Trump should focus on veterans during his address

Trump should focus on veterans during his address
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Tomorrow evening, President TrumpDonald John Trump2020 Democrats spar over socialism ahead of first debate Senate passes .5 billion border bill, setting up fight with House 'Teflon Don' avoids the scorn of the 'family values' GOP — again MORE will give the annual State of the Union (SOTU) address. The much-anticipated speech is expected to cover topics such as the government shutdown, border security and a call to end America’s wars overseas.

Of course, any time there is a drawdown of an ongoing military conflict, there is in turn an increase in the number of veterans needing services, such as health care and employment transition assistance.

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Accordingly, Trump would be wise to use a portion of the SOTU address to substantively discuss veterans’ issues, too.

Veterans are no strangers to the SOTU. Unfortunately, however, much of the attention given to veterans during the annual event involves showmanship rather than substance.

Although Trump, likewise, is no stranger to showmanship, he’s also no stranger to doing things differently than his predecessors. As such, Trump should have no problem escalating conversations about veterans’ policy to the frontlines of the SOTU address.

The tradition of honoring veterans at the SOTU is a relatively recent one that derives from the concept of highlighting American heroism.  

Beginning in 1982, President Ronald Reagan invited Lenny Skutnik to with First Lady Nancy Reagan at the SOTU, after he dove into the icy waters of the Potomac to rescue a woman from a plane crash.  President Reagan hailed him “as epitomizing the heroic spirit [of] the United States,” for which he earned a standing ovation from the entire audience, one of the only bipartisan actions of the night.   

Since that time, presidents have invited special guests who likewise embody heroism to sit in

“the heroes gallery,” which often features service members, veterans and veterans advocates, as well as first-responders and other extraordinary citizens.

“It was one heck of an experience to represent so many that couldn’t be there,” recalls Tommy Rieman, an Iraq War veteran who sat in the heroes gallery and was recognized at the 2007 SOTU by President George W. Bush.

However, Rieman continued: “It’s important that we celebrate these heroes, but it can’t just be lip service. For veterans, it can’t just be about going to the VA – we need to also talk about community partners. Until we start taking that seriously, veterans are going to continue having problems. The SOTU needs to be a rallying call to get things done. Grandstanding is no longer enough.”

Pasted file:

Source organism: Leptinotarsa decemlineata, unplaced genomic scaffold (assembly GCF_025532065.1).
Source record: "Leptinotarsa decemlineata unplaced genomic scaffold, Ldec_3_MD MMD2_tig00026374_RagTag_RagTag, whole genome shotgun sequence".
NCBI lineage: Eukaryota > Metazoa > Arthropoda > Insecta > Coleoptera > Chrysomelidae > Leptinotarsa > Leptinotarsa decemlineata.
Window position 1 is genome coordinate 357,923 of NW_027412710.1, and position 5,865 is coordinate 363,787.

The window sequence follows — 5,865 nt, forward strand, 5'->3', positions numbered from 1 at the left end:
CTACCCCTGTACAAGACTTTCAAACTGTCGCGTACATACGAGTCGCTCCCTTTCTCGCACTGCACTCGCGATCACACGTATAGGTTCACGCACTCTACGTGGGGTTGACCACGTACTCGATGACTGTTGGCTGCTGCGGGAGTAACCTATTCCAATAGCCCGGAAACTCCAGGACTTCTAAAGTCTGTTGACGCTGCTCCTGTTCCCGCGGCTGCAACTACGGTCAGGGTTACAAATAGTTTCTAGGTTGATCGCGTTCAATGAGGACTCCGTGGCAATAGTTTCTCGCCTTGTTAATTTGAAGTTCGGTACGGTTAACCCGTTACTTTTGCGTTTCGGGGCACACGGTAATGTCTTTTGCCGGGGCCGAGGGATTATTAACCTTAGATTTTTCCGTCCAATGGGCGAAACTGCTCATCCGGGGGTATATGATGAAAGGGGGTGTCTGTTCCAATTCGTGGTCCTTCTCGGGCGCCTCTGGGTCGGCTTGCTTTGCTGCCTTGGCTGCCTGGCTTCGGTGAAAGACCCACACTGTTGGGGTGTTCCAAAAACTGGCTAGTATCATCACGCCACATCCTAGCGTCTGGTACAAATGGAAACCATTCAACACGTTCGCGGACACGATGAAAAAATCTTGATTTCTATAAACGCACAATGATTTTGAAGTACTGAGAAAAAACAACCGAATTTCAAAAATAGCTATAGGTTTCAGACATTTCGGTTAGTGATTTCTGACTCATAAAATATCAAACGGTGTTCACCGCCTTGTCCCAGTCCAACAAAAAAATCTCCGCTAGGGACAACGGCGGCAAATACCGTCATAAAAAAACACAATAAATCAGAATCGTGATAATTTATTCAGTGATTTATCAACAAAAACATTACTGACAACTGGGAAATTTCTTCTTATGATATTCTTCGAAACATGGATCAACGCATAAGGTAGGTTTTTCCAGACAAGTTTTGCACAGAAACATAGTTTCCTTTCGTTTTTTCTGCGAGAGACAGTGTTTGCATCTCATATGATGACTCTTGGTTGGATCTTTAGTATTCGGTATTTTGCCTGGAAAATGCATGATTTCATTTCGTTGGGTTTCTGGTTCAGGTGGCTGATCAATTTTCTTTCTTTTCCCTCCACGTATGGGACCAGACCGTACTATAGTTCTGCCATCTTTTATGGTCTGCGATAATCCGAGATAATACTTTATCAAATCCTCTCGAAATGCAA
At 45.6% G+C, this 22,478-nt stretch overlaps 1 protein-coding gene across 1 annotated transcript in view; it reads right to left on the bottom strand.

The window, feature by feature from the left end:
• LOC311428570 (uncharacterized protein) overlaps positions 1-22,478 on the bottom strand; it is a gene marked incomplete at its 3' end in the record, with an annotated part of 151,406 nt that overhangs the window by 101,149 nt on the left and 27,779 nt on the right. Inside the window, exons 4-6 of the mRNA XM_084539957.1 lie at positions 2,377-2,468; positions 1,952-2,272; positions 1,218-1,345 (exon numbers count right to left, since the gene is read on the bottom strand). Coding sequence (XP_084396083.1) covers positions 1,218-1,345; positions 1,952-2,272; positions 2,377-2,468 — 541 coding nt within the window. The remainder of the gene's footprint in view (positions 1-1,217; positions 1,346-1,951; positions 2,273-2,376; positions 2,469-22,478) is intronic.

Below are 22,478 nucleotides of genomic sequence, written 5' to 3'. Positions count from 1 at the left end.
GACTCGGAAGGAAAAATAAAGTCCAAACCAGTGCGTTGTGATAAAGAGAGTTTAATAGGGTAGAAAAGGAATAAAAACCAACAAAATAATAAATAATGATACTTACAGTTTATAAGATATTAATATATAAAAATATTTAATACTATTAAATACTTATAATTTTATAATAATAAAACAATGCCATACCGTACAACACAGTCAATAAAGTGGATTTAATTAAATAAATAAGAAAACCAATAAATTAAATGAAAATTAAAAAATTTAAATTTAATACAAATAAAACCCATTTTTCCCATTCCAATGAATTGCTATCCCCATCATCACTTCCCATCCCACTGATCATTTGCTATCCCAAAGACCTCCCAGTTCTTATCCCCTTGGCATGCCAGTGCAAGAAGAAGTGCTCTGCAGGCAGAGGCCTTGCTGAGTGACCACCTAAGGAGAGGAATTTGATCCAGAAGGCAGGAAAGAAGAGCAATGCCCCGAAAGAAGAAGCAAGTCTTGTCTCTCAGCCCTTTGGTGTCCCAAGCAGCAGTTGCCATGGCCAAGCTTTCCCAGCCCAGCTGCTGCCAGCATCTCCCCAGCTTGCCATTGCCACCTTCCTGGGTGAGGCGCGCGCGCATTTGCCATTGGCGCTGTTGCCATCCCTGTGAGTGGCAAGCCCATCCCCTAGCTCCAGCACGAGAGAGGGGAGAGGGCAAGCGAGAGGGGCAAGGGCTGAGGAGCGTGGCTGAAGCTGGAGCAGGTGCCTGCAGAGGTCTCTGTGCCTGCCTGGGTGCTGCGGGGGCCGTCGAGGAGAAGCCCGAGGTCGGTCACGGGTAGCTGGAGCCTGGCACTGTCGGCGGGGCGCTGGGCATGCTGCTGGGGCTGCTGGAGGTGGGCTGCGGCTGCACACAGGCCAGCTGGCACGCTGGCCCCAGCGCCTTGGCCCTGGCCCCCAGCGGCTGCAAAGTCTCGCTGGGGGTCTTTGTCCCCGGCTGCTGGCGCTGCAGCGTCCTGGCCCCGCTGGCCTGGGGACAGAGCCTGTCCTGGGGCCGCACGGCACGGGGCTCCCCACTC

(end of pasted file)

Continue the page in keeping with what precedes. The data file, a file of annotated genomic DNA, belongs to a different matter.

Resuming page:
Rieman put his money where his mouth is, now serving as the director of Philanthropy for Veterans Bridge Home, a Charlotte-based non-profit that works with community partners to help veterans successfully transition from active duty to civilian life.

More importantly, however, Rieman raises a critical and topical point about focusing any conversation about veterans on community partners.

VA recently released its access standards for community care, which, pursuant to the MISSION Act, expand the circumstances under which a veteran would be eligible for non-VA health care. The standards largely mirror those available to military retirees under TRICARE Prime.

Moreover, despite the political rhetoric around whether the standards are a slippery slope toward privatizing the VA, the issuance of these standards is a personal success story for Trump, who campaigned on expanding veterans’ healthcare. And, it is one he sorely needs after the battering he took in regards to the government shutdown.  

To this end, look no further than to veterans such as Anuradha Bhagwhati.  Bhagwhati, the founder of the Service Women’s Action Network, fully admits that she “do[es]n’t like the president” but conceded that she is “thrilled about his efforts to bring private healthcare to veterans.”  

In a New York Times OpEd, Bhagwhati states that, “[o]n many occasions I have experienced inappropriate behavior by VA personnel because I am a woman,” something that exacerbates the trauma symptoms she experiences as a sexual assault survivor. Bhagwhati states that VA’s Choice program was “life-changing” for her and, as a result, she’s supportive of the Trump Administration’s new community care access standards, even though she remains ideologically opposed to Trump himself.

In addition, Trump continues to enjoy a higher approval rating among veterans than the general population.  According to a December 2018 poll by AP VoteCast, 56 percent of veterans said they approved of the job Trump was doing, whereas non-veterans were more likely to disapprove (58 percent).

The SOTU’s primary purpose is for the president to convey his priorities and legislative agenda to Congress and to the nation.  Although nearly all presidents have stated that veterans’ issues are a priority to their respective administration, few have backed up this statement with their actions.

President Trump can once again set himself apart from his predecessors by doing just that and highlighting that veterans’ have complex needs that require legislative and culture attention long after they perform the valiant actions that put them in the heroes gallery at the SOTU.    

Rory E. Riley-Topping served as a litigation staff attorney for the National Veterans Legal Services Program (NVLSP), where she represented veterans and their survivors before the U.S. Court of Appeals for Veterans Claims. She also served as the staff director and counsel for the House Committee on Veterans’ Affairs, Subcommittee on Disability Assistance and Memorial Affairs for former Chairman Jeff Miller (R-Fla.). You can find her on Twitter: @RileyTopping.